Uganda’s Museveni wants MTN Uganda to sell shares on the local stock exchange, what you need to know…

PUBLISHED: Thu, 24 Jan 2019 16:05:50 GMT

KAMPALA (Reuters) – Ugandan President Yoweri Museveni said telecom firm MTN Uganda needs to sell shares on the local stock exchange to facilitate domestic ownership of the company and ensure more of the money it earns stays in the country.

A unit of South Africa’s MTN Group, the company is the East African country’s largest telecommunications firm, controlling a subscriber base of more than 10 million.

However, relations between MTN Uganda and authorities have become strained after the country this week deported two of its executives after accusations they were compromising national security.

Museveni made the comments while meeting MTN Group’s President and CEO Rob Shuter on the sidelines of the World Economic Forum in Davos.

“It is important that you float shares on the local stock exchange to allow for local ownership,” Museveni was quoted as telling Shuter, according to a statement from his office on Thursday.

Museveni accused some unnamed telecoms companies of dodging taxes by under-declaring the volume of calls and that his government had bought machines that helped detect such activity.

Museveni also said telecommunication firms in Africa, which are often foreign owned, repatriate profits back home to the detriment of local economies.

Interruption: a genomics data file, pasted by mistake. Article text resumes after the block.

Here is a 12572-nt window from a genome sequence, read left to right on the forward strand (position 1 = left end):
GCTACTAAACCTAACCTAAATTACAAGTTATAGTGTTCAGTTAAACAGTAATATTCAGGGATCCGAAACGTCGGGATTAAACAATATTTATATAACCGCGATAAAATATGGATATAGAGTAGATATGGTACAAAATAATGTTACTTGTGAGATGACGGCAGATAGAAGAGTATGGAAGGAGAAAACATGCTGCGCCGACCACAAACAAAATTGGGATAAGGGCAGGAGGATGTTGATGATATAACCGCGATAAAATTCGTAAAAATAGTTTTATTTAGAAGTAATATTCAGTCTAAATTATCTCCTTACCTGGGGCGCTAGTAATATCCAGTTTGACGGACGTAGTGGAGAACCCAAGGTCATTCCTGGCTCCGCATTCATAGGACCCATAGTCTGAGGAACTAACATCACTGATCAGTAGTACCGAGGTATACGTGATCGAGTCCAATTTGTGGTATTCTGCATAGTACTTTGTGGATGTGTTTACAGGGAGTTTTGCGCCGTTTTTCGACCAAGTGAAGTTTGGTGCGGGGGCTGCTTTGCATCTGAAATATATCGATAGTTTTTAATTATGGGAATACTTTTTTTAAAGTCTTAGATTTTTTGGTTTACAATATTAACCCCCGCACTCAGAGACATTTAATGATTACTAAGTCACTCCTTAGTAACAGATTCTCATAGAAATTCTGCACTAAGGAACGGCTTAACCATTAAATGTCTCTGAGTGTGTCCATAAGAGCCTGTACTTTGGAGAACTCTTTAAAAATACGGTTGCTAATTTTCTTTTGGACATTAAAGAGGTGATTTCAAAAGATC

“You should foresee these trade deficits. More locally owned companies should be allowed to earn money so that most of it remains here,” he said.

MTN Uganda did not immediately respond to an emailed request for comment.

The statement from the president’s office quoted Shuter as saying the firm was in negotiations with a Ugandan state-controlled National Social Security Fund (NSSF) for a possible sale of shares to the fund.

There was no confirmation from MTN.

MTN is in negotiations with Ugandan authorities for a ten-year extension of its operating license after it expired in October last year but there has been disagreements over the amount of licence fees to be paid.

Reporting by Elias Biryabarema; Editing by Omar Mohammed/Keith Weir

Sign Up for Our Newsletter Daily Update
Get the best of CNBC Africa sent straight to your inbox with breaking business news, insights and updates from experts across the continent.
Get this delivered to your inbox, and more info about about our products and services. By signing up for newsletters, you are agreeing to our Terms of Use and Privacy Policy.